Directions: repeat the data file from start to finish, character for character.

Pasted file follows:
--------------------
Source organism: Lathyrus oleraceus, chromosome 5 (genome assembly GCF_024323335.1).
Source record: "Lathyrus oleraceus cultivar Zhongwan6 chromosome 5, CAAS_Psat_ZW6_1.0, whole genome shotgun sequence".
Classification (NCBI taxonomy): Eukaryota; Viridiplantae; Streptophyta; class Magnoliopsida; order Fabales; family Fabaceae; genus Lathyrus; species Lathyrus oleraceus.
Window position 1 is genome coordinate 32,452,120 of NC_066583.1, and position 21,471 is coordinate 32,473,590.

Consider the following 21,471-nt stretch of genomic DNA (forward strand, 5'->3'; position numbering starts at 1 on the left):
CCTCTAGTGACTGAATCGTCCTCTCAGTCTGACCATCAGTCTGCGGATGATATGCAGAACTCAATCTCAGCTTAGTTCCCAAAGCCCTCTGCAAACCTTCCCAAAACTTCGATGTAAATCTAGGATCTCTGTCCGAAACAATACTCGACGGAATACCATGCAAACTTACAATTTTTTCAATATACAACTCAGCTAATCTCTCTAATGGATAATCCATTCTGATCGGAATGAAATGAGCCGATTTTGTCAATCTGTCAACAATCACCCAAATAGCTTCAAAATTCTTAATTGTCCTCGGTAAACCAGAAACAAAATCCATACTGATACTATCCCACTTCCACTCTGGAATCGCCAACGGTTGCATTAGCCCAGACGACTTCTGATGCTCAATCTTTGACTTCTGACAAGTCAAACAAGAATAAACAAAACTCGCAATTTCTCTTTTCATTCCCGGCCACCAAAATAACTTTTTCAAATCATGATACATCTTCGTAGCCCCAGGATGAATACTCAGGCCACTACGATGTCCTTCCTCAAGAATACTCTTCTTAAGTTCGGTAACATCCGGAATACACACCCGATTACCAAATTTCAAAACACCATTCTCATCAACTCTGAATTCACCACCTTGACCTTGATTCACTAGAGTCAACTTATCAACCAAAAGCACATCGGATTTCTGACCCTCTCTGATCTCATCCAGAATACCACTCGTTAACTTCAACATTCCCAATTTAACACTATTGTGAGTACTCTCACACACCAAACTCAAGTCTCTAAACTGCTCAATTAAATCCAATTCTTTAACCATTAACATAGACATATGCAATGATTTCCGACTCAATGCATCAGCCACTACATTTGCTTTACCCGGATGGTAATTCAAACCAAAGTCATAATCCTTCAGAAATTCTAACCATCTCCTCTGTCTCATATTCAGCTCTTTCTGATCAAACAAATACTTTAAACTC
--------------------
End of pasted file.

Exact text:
Source organism: Lathyrus oleraceus, chromosome 5 (genome assembly GCF_024323335.1).
Source record: "Lathyrus oleraceus cultivar Zhongwan6 chromosome 5, CAAS_Psat_ZW6_1.0, whole genome shotgun sequence".
Classification (NCBI taxonomy): Eukaryota; Viridiplantae; Streptophyta; class Magnoliopsida; order Fabales; family Fabaceae; genus Lathyrus; species Lathyrus oleraceus.
Window position 1 is genome coordinate 32,452,120 of NC_066583.1, and position 21,471 is coordinate 32,473,590.

Consider the following 21,471-nt stretch of genomic DNA (forward strand, 5'->3'; position numbering starts at 1 on the left):
CCTCTAGTGACTGAATCGTCCTCTCAGTCTGACCATCAGTCTGCGGATGATATGCAGAACTCAATCTCAGCTTAGTTCCCAAAGCCCTCTGCAAACCTTCCCAAAACTTCGATGTAAATCTAGGATCTCTGTCCGAAACAATACTCGACGGAATACCATGCAAACTTACAATTTTTTCAATATACAACTCAGCTAATCTCTCTAATGGATAATCCATTCTGATCGGAATGAAATGAGCCGATTTTGTCAATCTGTCAACAATCACCCAAATAGCTTCAAAATTCTTAATTGTCCTCGGTAAACCAGAAACAAAATCCATACTGATACTATCCCACTTCCACTCTGGAATCGCCAACGGTTGCATTAGCCCAGACGACTTCTGATGCTCAATCTTTGACTTCTGACAAGTCAAACAAGAATAAACAAAACTCGCAATTTCTCTTTTCATTCCCGGCCACCAAAATAACTTTTTCAAATCATGATACATCTTCGTAGCCCCAGGATGAATACTCAGGCCACTACGATGTCCTTCCTCAAGAATACTCTTCTTAAGTTCGGTAACATCCGGAATACACACCCGATTACCAAATTTCAAAACACCATTCTCATCAACTCTGAATTCACCACCTTGACCTTGATTCACTAGAGTCAACTTATCAACCAAAAGCACATCGGATTTCTGACCCTCTCTGATCTCATCCAGAATACCACTCGTTAACTTCAACATTCCCAATTTAACACTATTGTGAGTACTCTCACACACCAAACTCAAGTCTCTAAACTGCTCAATTAAATCCAATTCTTTAACCATTAACATAGACATATGCAATGATTTCCGACTCAATGCATCAGCCACTACATTTGCTTTACCCGGATGGTAATTCAAACCAAAGTCATAATCCTTCAGAAATTCTAACCATCTCCTCTGTCTCATATTCAGCTCTTTCTGATCAAACAAATACTTTAAACTC